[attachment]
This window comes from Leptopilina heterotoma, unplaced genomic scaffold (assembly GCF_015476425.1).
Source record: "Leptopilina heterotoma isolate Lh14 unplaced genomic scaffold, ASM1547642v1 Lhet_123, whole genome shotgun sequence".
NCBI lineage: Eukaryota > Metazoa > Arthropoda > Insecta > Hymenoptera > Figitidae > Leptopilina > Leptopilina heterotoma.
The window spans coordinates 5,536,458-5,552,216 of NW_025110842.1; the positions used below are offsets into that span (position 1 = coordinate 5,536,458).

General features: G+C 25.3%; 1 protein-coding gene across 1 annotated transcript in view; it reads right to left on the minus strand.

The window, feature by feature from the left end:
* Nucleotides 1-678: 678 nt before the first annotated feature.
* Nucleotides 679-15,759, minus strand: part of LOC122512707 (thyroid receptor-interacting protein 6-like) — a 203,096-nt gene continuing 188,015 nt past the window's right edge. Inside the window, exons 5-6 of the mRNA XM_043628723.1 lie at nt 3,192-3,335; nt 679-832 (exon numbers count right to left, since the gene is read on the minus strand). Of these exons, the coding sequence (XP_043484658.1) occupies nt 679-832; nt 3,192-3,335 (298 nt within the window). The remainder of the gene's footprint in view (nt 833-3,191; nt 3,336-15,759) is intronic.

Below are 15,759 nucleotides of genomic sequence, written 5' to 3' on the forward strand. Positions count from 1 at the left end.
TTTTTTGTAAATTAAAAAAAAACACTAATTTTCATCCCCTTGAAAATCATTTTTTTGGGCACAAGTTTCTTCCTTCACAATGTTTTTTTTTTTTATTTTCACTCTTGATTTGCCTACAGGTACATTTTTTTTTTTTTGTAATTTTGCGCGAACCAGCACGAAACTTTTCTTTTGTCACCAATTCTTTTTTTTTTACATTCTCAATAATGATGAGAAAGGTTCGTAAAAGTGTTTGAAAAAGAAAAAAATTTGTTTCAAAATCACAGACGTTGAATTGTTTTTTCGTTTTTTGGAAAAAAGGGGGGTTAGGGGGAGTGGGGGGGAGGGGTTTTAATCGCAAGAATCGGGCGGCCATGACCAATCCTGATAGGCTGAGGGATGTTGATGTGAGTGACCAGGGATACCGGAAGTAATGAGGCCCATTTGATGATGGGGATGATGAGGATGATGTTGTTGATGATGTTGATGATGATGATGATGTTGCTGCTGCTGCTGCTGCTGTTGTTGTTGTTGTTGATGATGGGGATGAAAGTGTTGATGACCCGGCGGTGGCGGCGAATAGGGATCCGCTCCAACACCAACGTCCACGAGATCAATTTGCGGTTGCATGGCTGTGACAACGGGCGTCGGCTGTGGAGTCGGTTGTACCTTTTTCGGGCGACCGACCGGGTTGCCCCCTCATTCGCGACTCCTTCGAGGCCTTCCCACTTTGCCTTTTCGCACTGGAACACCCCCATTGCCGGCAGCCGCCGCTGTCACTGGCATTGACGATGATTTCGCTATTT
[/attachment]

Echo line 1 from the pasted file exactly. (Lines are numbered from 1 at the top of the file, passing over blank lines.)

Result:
This window comes from Leptopilina heterotoma, unplaced genomic scaffold (assembly GCF_015476425.1).